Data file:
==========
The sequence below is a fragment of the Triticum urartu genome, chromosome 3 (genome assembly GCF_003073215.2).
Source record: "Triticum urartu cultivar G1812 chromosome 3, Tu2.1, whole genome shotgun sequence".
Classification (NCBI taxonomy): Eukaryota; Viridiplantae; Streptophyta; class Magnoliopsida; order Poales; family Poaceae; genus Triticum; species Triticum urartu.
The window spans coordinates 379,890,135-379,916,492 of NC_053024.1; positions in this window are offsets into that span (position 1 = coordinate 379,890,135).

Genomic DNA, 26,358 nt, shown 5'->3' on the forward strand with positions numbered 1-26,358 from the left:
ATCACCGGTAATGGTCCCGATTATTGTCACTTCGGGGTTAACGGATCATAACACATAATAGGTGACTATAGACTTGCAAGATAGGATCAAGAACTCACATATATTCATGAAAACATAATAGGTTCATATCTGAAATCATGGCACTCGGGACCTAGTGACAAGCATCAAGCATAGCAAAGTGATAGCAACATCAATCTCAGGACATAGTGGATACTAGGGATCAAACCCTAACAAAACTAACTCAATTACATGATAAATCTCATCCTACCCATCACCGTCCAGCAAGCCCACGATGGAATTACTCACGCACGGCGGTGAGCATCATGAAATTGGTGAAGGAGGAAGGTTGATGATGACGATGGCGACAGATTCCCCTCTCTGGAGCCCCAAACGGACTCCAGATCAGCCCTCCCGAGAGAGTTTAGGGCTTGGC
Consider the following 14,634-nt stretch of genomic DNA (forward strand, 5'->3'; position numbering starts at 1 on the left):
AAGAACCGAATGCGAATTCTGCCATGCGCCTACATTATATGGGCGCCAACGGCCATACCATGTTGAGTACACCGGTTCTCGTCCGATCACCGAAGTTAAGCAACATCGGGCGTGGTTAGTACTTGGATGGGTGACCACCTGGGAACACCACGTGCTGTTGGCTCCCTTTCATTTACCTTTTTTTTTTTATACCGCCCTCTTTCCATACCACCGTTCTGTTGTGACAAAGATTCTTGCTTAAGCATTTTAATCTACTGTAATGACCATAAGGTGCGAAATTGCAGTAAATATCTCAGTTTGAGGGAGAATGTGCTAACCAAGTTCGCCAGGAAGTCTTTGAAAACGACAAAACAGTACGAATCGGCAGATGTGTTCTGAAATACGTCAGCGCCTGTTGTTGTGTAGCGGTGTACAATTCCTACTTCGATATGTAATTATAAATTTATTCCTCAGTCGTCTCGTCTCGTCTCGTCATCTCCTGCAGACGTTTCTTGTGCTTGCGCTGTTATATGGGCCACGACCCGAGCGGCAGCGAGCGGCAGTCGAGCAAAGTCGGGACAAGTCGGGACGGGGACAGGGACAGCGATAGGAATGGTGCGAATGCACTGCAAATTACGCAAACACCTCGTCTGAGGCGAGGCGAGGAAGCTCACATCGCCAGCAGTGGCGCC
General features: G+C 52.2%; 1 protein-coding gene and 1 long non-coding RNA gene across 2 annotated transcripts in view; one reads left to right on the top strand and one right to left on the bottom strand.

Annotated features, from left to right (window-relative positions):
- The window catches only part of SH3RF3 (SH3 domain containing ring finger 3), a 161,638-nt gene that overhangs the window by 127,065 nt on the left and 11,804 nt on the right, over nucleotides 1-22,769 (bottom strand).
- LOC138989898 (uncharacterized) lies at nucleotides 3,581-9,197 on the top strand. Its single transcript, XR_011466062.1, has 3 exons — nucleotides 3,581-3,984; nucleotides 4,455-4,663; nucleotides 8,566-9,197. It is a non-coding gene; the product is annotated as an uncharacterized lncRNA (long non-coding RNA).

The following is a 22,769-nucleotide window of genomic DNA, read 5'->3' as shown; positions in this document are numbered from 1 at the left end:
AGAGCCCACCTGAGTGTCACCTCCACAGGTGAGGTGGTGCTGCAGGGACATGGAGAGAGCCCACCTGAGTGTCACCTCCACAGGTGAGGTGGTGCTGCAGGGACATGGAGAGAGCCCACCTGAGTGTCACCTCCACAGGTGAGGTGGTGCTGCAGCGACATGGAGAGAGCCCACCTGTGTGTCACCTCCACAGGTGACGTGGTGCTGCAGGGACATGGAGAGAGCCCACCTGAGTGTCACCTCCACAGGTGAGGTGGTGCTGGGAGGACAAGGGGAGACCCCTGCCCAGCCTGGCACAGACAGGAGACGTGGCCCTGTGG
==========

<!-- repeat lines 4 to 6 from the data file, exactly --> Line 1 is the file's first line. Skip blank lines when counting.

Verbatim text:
The window spans coordinates 379,890,135-379,916,492 of NC_053024.1; positions in this window are offsets into that span (position 1 = coordinate 379,890,135).

Genomic DNA, 26,358 nt, shown 5'->3' on the forward strand with positions numbered 1-26,358 from the left:
ATCACCGGTAATGGTCCCGATTATTGTCACTTCGGGGTTAACGGATCATAACACATAATAGGTGACTATAGACTTGCAAGATAGGATCAAGAACTCACATATATTCATGAAAACATAATAGGTTCATATCTGAAATCATGGCACTCGGGACCTAGTGACAAGCATCAAGCATAGCAAAGTGATAGCAACATCAATCTCAGGACATAGTGGATACTAGGGATCAAACCCTAACAAAACTAACTCAATTACATGATAAATCTCATCCTACCCATCACCGTCCAGCAAGCCCACGATGGAATTACTCACGCACGGCGGTGAGCATCATGAAATTGGTGAAGGAGGAAGGTTGATGATGACGATGGCGACAGATTCCCCTCTCTGGAGCCCCAAACGGACTCCAGATCAGCCCTCCCGAGAGAGTTTAGGGCTTGGC